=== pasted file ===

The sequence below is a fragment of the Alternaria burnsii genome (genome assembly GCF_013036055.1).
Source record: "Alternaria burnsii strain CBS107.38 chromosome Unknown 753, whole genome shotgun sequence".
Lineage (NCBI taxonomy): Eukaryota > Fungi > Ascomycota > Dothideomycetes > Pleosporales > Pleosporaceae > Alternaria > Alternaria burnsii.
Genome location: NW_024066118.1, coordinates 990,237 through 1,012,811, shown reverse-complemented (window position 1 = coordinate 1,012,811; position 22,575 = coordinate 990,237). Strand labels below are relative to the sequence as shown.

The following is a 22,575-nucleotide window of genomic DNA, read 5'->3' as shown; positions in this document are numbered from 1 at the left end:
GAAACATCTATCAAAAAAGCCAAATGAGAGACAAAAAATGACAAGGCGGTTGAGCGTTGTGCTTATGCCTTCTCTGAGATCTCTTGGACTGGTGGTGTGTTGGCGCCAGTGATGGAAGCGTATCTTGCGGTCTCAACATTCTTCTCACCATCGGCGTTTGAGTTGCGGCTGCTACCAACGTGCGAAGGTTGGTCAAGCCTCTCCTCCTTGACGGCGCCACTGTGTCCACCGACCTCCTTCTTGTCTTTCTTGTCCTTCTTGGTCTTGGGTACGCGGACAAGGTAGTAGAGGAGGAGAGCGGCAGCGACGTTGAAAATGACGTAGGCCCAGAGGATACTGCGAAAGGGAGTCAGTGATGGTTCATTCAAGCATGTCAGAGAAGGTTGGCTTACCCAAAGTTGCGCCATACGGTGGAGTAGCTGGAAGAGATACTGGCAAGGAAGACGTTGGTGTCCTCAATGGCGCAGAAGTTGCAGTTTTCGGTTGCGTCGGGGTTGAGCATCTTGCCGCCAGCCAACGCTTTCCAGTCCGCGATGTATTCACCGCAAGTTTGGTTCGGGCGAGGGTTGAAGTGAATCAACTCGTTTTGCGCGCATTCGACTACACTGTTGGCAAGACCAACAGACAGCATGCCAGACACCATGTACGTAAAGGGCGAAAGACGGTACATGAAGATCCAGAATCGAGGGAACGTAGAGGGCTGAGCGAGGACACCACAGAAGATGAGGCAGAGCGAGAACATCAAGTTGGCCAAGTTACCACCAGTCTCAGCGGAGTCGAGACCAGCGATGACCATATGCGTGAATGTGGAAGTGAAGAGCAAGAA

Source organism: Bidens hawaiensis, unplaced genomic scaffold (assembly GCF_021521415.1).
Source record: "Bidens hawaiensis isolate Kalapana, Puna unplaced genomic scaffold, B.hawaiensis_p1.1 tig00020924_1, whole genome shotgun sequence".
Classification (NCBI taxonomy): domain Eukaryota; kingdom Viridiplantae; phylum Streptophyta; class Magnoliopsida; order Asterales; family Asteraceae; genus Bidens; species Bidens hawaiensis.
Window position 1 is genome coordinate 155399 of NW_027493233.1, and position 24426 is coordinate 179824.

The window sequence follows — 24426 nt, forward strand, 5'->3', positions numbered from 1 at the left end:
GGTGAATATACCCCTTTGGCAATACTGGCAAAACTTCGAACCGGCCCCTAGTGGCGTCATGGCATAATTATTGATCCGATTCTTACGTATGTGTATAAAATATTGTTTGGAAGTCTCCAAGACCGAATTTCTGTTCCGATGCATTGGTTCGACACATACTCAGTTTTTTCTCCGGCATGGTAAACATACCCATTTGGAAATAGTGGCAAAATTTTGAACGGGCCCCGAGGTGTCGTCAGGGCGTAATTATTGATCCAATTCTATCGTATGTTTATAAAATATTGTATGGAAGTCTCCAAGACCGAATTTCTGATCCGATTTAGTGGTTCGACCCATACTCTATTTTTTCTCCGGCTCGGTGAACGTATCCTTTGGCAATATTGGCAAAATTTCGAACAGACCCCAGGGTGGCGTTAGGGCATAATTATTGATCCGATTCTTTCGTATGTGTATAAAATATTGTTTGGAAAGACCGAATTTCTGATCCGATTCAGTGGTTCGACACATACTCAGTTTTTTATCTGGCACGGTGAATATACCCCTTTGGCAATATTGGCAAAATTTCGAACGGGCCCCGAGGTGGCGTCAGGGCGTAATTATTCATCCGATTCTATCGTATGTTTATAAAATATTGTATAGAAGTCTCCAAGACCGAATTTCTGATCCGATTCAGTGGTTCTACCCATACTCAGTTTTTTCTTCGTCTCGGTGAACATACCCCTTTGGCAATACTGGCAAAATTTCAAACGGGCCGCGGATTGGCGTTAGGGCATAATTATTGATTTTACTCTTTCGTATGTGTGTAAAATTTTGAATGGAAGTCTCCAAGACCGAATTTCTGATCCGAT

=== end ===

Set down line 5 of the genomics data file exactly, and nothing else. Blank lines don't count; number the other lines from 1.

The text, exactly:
The following is a 22,575-nucleotide window of genomic DNA, read 5'->3' as shown; positions in this document are numbered from 1 at the left end: